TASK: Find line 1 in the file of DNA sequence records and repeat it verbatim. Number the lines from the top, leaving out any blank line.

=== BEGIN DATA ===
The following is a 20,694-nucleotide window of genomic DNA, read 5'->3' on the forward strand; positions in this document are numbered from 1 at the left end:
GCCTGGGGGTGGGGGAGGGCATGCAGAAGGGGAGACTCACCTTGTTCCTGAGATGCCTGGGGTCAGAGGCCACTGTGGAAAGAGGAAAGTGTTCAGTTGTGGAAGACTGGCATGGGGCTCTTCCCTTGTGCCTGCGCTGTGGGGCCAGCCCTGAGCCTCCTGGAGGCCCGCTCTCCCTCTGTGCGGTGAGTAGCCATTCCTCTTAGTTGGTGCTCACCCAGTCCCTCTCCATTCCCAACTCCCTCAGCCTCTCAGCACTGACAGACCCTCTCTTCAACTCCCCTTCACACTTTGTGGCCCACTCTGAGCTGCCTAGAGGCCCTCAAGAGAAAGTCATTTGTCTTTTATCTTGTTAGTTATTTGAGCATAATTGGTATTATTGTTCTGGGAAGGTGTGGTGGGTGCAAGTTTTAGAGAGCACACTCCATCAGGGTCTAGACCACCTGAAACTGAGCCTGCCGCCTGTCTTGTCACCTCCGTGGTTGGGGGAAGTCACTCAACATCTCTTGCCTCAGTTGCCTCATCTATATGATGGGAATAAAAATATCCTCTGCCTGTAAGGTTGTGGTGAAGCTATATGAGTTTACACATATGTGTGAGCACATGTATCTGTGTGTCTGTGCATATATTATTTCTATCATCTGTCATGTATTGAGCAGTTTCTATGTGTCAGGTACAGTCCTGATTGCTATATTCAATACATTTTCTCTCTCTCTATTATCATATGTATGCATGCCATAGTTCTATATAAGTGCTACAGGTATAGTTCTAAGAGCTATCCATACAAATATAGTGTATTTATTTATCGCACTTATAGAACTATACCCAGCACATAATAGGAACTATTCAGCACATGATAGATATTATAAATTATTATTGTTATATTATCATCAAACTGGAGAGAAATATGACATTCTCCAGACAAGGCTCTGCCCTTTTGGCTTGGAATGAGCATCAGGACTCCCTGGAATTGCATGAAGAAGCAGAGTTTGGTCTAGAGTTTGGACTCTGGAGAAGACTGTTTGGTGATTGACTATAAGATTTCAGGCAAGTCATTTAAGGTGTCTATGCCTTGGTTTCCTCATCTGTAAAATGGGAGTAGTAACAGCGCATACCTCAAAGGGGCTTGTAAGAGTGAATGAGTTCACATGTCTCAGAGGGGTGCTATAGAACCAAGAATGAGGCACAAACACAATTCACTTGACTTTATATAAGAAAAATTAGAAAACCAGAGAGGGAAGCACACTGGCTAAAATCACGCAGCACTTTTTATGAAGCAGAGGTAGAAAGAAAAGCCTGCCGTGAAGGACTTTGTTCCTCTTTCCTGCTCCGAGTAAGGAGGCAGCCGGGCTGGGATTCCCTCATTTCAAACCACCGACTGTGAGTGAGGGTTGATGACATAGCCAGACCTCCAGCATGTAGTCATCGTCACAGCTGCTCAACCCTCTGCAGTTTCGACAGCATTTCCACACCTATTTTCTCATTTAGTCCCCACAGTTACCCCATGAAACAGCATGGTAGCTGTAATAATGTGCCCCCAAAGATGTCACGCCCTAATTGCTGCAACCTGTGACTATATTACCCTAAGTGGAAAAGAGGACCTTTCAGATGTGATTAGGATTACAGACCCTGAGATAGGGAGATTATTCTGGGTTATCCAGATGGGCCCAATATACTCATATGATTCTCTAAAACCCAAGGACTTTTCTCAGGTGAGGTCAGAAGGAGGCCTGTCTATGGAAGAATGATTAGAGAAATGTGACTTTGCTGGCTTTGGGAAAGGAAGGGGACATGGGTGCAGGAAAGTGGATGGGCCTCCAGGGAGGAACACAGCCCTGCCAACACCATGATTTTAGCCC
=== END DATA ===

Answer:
The following is a 20,694-nucleotide window of genomic DNA, read 5'->3' on the forward strand; positions in this document are numbered from 1 at the left end: